Rachel C. Sabino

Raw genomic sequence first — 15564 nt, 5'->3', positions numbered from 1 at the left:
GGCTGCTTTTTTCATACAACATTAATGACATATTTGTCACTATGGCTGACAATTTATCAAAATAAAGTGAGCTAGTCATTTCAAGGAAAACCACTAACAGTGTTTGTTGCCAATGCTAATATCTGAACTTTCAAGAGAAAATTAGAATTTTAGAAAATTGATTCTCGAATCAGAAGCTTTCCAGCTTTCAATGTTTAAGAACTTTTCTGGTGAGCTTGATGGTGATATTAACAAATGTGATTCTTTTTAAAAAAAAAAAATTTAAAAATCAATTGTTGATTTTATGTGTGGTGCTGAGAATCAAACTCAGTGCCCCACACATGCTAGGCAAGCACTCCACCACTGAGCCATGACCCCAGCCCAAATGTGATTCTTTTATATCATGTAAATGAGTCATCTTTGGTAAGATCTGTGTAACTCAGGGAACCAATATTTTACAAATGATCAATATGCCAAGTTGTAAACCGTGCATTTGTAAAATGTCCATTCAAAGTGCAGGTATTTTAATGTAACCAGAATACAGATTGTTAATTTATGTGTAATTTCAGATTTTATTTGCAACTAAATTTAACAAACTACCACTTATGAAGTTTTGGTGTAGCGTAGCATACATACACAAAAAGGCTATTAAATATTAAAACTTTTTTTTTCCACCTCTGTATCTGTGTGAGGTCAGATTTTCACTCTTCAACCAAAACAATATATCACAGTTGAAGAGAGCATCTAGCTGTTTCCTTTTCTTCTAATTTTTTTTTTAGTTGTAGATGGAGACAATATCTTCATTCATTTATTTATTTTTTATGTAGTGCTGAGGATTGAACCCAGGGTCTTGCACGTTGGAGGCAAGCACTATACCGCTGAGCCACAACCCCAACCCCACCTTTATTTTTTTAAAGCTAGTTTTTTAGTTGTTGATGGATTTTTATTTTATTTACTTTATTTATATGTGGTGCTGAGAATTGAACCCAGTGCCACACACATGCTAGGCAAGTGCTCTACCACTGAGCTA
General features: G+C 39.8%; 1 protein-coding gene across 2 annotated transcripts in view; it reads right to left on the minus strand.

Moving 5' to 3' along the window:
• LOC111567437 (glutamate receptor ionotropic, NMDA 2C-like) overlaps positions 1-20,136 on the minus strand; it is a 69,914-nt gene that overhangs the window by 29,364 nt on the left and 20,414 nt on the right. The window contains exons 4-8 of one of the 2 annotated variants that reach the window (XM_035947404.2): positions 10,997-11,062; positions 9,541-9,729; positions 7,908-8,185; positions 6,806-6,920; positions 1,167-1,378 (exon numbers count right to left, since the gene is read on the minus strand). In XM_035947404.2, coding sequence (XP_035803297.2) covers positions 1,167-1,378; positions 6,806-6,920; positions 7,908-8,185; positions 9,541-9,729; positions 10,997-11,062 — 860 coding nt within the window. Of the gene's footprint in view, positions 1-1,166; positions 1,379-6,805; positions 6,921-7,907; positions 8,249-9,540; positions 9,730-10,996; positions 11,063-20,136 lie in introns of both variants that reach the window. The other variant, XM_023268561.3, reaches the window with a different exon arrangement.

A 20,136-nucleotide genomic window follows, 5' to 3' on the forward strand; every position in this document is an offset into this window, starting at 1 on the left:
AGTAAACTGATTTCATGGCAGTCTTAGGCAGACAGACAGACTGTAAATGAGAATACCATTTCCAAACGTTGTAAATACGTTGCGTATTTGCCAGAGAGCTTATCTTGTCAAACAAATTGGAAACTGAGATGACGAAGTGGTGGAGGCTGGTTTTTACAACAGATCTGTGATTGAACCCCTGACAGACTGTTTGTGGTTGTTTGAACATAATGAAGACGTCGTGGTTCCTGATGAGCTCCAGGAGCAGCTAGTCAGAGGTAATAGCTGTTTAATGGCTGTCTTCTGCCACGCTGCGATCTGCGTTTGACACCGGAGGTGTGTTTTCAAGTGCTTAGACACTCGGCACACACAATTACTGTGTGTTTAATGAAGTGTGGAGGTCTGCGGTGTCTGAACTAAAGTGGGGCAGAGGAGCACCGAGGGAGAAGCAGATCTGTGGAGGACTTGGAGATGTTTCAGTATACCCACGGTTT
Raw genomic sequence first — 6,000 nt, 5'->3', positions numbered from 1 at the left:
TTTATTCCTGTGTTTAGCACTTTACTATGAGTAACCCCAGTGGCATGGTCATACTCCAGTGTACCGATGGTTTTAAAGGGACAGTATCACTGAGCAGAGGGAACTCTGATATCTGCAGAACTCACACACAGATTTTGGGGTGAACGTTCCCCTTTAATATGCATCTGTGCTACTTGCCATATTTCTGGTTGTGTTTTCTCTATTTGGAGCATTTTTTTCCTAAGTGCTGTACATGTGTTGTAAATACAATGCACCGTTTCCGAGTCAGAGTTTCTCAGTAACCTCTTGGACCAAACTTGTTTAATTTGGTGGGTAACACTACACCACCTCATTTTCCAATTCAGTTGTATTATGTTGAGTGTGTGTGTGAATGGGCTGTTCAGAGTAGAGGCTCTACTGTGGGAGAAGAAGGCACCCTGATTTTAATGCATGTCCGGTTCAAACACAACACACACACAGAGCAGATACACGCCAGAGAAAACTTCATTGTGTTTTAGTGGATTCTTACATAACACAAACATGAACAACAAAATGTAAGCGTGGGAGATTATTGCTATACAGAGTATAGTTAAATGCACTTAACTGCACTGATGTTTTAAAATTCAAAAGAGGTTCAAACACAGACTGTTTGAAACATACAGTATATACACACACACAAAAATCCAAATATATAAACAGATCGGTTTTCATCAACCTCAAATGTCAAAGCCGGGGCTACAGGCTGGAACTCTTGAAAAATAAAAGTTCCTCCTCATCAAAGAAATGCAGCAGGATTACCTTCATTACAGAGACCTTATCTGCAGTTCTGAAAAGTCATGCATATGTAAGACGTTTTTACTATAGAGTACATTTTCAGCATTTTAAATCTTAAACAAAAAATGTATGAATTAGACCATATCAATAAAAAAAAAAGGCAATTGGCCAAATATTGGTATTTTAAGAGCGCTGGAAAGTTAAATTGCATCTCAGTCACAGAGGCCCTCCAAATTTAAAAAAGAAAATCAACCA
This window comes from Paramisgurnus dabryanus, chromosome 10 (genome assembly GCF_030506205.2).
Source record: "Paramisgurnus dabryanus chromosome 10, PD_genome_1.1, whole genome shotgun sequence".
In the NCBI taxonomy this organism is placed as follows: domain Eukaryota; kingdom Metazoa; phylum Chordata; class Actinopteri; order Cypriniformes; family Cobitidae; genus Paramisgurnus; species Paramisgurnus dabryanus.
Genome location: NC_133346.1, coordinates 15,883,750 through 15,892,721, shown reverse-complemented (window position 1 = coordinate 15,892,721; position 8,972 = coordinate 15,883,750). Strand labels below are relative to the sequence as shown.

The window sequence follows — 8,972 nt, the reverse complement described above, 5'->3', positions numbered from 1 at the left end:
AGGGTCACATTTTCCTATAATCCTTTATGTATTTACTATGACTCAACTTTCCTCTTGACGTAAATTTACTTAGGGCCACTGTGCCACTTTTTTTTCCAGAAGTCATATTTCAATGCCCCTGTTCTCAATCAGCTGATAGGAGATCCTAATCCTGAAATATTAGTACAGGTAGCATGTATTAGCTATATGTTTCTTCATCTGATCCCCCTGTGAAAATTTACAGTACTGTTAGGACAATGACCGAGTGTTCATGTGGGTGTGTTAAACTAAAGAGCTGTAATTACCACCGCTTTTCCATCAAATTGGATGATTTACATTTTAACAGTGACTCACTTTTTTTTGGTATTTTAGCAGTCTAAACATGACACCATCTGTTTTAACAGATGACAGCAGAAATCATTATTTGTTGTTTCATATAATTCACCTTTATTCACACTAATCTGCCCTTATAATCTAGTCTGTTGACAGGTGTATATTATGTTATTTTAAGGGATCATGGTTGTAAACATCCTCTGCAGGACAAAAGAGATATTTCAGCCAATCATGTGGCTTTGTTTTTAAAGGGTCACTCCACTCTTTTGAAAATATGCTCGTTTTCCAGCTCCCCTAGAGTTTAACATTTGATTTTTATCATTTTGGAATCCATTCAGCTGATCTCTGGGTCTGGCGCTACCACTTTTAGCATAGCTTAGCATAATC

This article describes the treatment of a monumental Renaissance glazed terracotta altarpiece that included disassembly of segments, cleaning, reassembly, aesthetic integration, and remounting. The primary focus of the article is the problematic nature of displaying these types of architectural objects in a museum context far removed from the original and the inevitable compromises that accompany the resultant choices. Some of the prosaic but often unexplored factors are considered, such as the working practices of the masons who originally installed these objects. The significance of these factors in developing a rationale for presenting the altarpiece with unfilled gaps between individual ceramic segments is a topic of special focus.